Contour prairie strips affect adjacent soil but have only slight effects on crops

Submitted by lschulte on Tue, 03/28/2023 - 07:42

Publication Type:

Journal Article


Field Crop Research, Volume 269 (2023)



conservation reserve program, Erosion control, Nitrogen immobilization, Regenerative Agriculture, Restored prairie, soil health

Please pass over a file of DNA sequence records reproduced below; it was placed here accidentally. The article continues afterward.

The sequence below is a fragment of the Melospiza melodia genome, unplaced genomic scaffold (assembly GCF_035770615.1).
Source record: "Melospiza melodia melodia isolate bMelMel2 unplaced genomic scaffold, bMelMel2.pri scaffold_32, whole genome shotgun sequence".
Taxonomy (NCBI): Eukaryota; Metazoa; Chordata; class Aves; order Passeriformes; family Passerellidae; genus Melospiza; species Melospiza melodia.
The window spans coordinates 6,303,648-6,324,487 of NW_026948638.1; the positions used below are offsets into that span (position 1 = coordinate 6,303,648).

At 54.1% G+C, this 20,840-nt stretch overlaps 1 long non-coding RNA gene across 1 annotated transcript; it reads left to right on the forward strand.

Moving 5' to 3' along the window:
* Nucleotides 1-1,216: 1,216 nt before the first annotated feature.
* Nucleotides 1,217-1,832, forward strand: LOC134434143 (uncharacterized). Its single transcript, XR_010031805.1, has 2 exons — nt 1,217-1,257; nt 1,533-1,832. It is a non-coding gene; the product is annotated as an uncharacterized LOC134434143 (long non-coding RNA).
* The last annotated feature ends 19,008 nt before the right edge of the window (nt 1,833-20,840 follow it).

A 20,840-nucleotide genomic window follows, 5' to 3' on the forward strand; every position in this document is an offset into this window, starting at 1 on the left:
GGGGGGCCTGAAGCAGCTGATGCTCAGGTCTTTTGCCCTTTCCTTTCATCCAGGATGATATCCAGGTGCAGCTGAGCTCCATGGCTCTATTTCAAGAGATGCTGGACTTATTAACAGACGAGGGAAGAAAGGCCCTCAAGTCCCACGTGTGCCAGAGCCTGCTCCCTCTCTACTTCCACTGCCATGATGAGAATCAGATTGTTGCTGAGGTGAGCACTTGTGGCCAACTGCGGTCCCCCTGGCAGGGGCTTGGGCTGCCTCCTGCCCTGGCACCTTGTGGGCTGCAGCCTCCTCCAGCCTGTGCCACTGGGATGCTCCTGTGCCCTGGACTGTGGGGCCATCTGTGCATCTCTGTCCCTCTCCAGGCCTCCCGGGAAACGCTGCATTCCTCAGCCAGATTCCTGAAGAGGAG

<p>Prairie strips, or plantings of diverse perennial vegetation integrated into cropland, can have disproportionate ecological benefits compared to the amount of land they occupy. These benefits include improved water quality, reduced soil loss, reduced nutrient loss, and increased abundance and diversity of wildlife. However, the impacts of prairie strips on the adjacent cropland soil and crop health are unknown. We assessed the effect of long-term prairie strips on plant-available nutrients in adjacent soils (from 0.1 to 9m distance from prairie strips), gravimetric soil moisture, soybean (<em>Glycine max</em> (L.) Merr.) and maize (<em>Zea mays</em> L.) leaf greenness (via soil plant analysis development or SPAD), and yield. Our results show strong effects of prairie strips on plant-available nutrients and early crop health in adjacent soils but little effect on soybean and maize grain yields. The prairie strip effects were strongly determined by crop (maize vs. soybean) but also likely climate. Prairie strips reduced soil moisture by 6% in adjacent cropland soils (&lt;1m) during a wet year, decreased salt-extractable nitrate by 23%, and increased Mehlich-III phosphorus and potassium by 63% and 24%, respectively, upslope compared to downslope from the prairie strip. Prairie strips had a marginal benefit to soybean SPAD but decreased maize SPAD by 7% within 1 m of the prairie strip. While prairie strips can significantly affect soil under adjacent cropland, they have little effect on crop yield.</p>